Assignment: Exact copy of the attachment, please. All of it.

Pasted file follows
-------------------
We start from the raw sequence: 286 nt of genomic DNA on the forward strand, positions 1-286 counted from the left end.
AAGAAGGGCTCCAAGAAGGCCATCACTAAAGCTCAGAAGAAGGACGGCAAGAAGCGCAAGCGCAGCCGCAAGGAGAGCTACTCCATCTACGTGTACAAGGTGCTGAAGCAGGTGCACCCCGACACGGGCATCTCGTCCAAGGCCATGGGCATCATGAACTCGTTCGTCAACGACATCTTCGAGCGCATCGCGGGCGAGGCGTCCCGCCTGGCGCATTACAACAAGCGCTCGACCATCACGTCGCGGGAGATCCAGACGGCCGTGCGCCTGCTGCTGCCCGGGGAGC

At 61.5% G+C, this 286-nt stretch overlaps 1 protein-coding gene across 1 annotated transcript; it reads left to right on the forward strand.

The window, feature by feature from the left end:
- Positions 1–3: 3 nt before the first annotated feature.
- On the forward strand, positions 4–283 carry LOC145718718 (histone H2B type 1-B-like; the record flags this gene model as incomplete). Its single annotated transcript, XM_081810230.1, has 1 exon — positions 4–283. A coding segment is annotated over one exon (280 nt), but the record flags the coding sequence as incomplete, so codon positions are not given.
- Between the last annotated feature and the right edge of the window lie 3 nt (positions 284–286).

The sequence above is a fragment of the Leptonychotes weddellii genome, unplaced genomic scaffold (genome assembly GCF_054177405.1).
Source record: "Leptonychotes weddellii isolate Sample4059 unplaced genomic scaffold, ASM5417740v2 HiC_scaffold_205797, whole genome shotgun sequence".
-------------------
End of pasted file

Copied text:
We start from the raw sequence: 286 nt of genomic DNA on the forward strand, positions 1-286 counted from the left end.
AAGAAGGGCTCCAAGAAGGCCATCACTAAAGCTCAGAAGAAGGACGGCAAGAAGCGCAAGCGCAGCCGCAAGGAGAGCTACTCCATCTACGTGTACAAGGTGCTGAAGCAGGTGCACCCCGACACGGGCATCTCGTCCAAGGCCATGGGCATCATGAACTCGTTCGTCAACGACATCTTCGAGCGCATCGCGGGCGAGGCGTCCCGCCTGGCGCATTACAACAAGCGCTCGACCATCACGTCGCGGGAGATCCAGACGGCCGTGCGCCTGCTGCTGCCCGGGGAGC

At 61.5% G+C, this 286-nt stretch overlaps 1 protein-coding gene across 1 annotated transcript; it reads left to right on the forward strand.

The window, feature by feature from the left end:
- Positions 1–3: 3 nt before the first annotated feature.
- On the forward strand, positions 4–283 carry LOC145718718 (histone H2B type 1-B-like; the record flags this gene model as incomplete). Its single annotated transcript, XM_081810230.1, has 1 exon — positions 4–283. A coding segment is annotated over one exon (280 nt), but the record flags the coding sequence as incomplete, so codon positions are not given.
- Between the last annotated feature and the right edge of the window lie 3 nt (positions 284–286).

The sequence above is a fragment of the Leptonychotes weddellii genome, unplaced genomic scaffold (genome assembly GCF_054177405.1).
Source record: "Leptonychotes weddellii isolate Sample4059 unplaced genomic scaffold, ASM5417740v2 HiC_scaffold_205797, whole genome shotgun sequence".